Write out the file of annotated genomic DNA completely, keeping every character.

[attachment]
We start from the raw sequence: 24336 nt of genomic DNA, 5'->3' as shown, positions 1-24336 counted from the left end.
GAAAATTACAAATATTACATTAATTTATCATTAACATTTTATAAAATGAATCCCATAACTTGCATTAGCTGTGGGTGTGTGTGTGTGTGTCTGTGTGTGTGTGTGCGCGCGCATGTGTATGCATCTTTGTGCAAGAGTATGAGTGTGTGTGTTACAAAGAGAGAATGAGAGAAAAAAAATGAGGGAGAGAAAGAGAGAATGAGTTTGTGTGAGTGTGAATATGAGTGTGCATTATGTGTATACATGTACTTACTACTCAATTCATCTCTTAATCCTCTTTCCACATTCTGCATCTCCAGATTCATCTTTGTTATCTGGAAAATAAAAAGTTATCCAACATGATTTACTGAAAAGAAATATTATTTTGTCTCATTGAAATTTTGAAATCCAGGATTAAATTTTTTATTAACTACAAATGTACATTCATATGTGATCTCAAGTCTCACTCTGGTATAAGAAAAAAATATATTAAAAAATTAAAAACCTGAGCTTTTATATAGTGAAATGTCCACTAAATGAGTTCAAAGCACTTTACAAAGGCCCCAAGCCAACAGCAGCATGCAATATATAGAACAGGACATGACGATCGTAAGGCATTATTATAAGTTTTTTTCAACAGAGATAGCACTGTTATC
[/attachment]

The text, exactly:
We start from the raw sequence: 24336 nt of genomic DNA, 5'->3' as shown, positions 1-24336 counted from the left end.
GAAAATTACAAATATTACATTAATTTATCATTAACATTTTATAAAATGAATCCCATAACTTGCATTAGCTGTGGGTGTGTGTGTGTGTGTCTGTGTGTGTGTGTGCGCGCGCATGTGTATGCATCTTTGTGCAAGAGTATGAGTGTGTGTGTTACAAAGAGAGAATGAGAGAAAAAAAATGAGGGAGAGAAAGAGAGAATGAGTTTGTGTGAGTGTGAATATGAGTGTGCATTATGTGTATACATGTACTTACTACTCAATTCATCTCTTAATCCTCTTTCCACATTCTGCATCTCCAGATTCATCTTTGTTATCTGGAAAATAAAAAGTTATCCAACATGATTTACTGAAAAGAAATATTATTTTGTCTCATTGAAATTTTGAAATCCAGGATTAAATTTTTTATTAACTACAAATGTACATTCATATGTGATCTCAAGTCTCACTCTGGTATAAGAAAAAAATATATTAAAAAATTAAAAACCTGAGCTTTTATATAGTGAAATGTCCACTAAATGAGTTCAAAGCACTTTACAAAGGCCCCAAGCCAACAGCAGCATGCAATATATAGAACAGGACATGACGATCGTAAGGCATTATTATAAGTTTTTTTCAACAGAGATAGCACTGTTATC